Everyone dreads tax day. For the most part, it falls on April 15. There are times, like in 2018, where it was extended a couple of days for a few reasons. Some people wait until the last minute to gather all of the required documents for their income tax filing. Others prepare throughout the year, so there are no surprises and they don't miss anything. So, can you prepare for income tax filing throughout the year?
Everyone out there who earns an income knows exactly when tax season is each year. But, do you realize that tax season is not just when the deadline arrives to file your tax return? You should view the entire year as tax season because you can prepare for next year's filing, make estimated income tax payments, deal with the IRS and handle any issues surrounding your return throughout the entire year. Here are some important income tax deadlines and dates.
If you can't pay your taxes, you aren't out of luck. In fact, this happens to many people every year in the United States. When you can't pay on time, the Internal Revenue Service (IRS) normally allows you to set up a payment plan. This plan works differently depending on how much you owe, but generally speaking, you can pay the debt in installments.
When you sell shares of stock, land or a business, and make a profit on it, the profit is known as capital gains. If you lose money on the sale -- in other words, sell it for less than you paid -- that is considered capital losses. You are taxed on capital gains as income.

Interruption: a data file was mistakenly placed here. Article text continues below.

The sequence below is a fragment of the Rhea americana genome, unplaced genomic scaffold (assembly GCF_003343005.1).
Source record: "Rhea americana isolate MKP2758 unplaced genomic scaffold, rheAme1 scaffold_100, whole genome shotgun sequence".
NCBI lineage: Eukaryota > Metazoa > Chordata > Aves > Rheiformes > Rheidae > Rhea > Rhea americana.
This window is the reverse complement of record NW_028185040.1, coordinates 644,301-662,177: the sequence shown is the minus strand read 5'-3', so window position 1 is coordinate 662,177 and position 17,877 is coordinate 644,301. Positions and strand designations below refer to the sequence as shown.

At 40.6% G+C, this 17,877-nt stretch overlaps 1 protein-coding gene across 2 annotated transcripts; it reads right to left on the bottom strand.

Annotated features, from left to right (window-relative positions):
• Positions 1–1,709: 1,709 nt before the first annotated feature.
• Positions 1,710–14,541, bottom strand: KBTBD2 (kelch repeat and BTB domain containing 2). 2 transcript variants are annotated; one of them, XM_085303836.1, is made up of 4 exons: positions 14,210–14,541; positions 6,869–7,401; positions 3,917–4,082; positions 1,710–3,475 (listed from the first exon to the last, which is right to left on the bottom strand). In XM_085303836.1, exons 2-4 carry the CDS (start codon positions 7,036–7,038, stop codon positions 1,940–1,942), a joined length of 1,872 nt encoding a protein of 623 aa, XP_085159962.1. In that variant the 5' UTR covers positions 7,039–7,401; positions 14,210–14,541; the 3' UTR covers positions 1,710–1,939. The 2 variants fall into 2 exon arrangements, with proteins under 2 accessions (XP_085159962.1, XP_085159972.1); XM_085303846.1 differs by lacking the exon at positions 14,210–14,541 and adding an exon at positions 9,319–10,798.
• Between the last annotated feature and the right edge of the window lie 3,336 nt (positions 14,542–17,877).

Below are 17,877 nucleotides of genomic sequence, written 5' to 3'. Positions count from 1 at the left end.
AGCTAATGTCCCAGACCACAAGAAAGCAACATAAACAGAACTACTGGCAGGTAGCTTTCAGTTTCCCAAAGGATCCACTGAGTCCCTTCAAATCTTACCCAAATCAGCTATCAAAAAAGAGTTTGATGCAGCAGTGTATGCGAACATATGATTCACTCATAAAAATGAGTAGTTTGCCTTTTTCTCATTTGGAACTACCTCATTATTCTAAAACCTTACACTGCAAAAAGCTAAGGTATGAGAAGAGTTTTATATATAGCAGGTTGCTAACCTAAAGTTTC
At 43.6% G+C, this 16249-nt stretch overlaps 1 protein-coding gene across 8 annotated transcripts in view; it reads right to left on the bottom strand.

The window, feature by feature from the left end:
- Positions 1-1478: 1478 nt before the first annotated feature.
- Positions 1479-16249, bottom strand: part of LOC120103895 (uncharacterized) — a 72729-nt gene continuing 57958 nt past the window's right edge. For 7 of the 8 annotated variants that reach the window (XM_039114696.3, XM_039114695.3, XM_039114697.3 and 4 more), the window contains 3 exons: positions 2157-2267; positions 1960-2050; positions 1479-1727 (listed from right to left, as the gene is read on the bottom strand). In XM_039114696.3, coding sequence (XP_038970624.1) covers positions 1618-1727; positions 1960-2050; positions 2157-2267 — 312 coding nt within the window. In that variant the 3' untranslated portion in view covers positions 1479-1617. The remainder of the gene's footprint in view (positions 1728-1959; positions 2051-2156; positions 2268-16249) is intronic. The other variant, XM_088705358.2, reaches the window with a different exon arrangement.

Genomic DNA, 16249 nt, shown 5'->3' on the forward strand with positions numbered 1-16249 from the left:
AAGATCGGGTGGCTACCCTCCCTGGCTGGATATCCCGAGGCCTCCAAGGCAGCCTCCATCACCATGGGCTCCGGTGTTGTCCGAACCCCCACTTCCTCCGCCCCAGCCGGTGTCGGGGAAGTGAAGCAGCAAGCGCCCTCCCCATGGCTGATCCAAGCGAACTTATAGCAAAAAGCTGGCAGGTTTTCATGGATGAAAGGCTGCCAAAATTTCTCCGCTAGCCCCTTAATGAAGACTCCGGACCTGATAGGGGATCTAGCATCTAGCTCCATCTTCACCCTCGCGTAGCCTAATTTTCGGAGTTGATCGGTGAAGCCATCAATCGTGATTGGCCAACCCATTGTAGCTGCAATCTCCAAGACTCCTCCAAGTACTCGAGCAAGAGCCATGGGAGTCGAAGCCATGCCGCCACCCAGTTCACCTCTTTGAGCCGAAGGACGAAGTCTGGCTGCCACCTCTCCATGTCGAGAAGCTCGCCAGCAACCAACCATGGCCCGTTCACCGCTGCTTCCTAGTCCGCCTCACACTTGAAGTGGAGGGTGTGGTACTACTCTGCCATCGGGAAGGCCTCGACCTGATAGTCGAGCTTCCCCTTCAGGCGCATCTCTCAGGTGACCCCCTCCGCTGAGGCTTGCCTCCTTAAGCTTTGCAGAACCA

If you didn't file your taxes one year, you may not want to file the next year because of fear that the IRS will notice that you didn't file the year before. Be careful, one year can lead to another year, to another year and so on.
Many people are wondering what is included in the 500-page tax reform signed by President Trump in December, 2017. Most of the new tax changes won't go into effect until January, 2018. However, there are a few changes that will effect during the 2017 tax returns being filed now.
It's getting close to that time again: tax time. This often brings anxiety to those who believe they are going to owe extensive tax amounts at the end of the year. It is also stressful for business owners or corporations that still owe tax deficits to the Internal Revenue Services (IRS) from a previous year, or are in fear of being audited.
Whether you have a business, a corporation or just own a lot of property and real estate, taxes can be "taxing." Yes, that is a play on words, but a truthful play on words. Keeping up with everything that is needed to ensure you are legal when it comes to paying or filing taxes can be stressful.
Most people agree: filing taxes is complicated. Back when you worked for Corporate America, it wasn’t too bad. Your employer sent you your W-2, you copied that information over to your 1040, and most of the math was done for you.